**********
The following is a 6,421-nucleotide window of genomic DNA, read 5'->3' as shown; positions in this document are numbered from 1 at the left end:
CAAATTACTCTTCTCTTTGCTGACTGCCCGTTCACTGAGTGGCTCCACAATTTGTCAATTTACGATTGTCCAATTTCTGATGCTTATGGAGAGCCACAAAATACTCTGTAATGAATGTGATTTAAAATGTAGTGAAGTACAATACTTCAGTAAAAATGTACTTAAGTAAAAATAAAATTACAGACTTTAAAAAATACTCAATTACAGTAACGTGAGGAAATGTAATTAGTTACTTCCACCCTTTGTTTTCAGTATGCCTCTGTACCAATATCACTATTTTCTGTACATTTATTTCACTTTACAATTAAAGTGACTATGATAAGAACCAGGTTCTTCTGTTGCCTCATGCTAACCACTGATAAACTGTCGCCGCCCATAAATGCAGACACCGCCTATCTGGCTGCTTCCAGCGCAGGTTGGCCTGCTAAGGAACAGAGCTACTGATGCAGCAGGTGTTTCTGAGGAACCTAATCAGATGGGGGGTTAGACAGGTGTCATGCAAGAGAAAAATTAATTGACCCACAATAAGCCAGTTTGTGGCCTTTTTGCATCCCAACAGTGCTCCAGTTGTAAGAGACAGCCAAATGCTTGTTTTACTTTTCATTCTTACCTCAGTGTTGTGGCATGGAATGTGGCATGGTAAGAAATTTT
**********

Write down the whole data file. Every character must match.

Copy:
The following is a 6,421-nucleotide window of genomic DNA, read 5'->3' as shown; positions in this document are numbered from 1 at the left end:
CAAATTACTCTTCTCTTTGCTGACTGCCCGTTCACTGAGTGGCTCCACAATTTGTCAATTTACGATTGTCCAATTTCTGATGCTTATGGAGAGCCACAAAATACTCTGTAATGAATGTGATTTAAAATGTAGTGAAGTACAATACTTCAGTAAAAATGTACTTAAGTAAAAATAAAATTACAGACTTTAAAAAATACTCAATTACAGTAACGTGAGGAAATGTAATTAGTTACTTCCACCCTTTGTTTTCAGTATGCCTCTGTACCAATATCACTATTTTCTGTACATTTATTTCACTTTACAATTAAAGTGACTATGATAAGAACCAGGTTCTTCTGTTGCCTCATGCTAACCACTGATAAACTGTCGCCGCCCATAAATGCAGACACCGCCTATCTGGCTGCTTCCAGCGCAGGTTGGCCTGCTAAGGAACAGAGCTACTGATGCAGCAGGTGTTTCTGAGGAACCTAATCAGATGGGGGGTTAGACAGGTGTCATGCAAGAGAAAAATTAATTGACCCACAATAAGCCAGTTTGTGGCCTTTTTGCATCCCAACAGTGCTCCAGTTGTAAGAGACAGCCAAATGCTTGTTTTACTTTTCATTCTTACCTCAGTGTTGTGGCATGGAATGTGGCATGGTAAGAAATTTT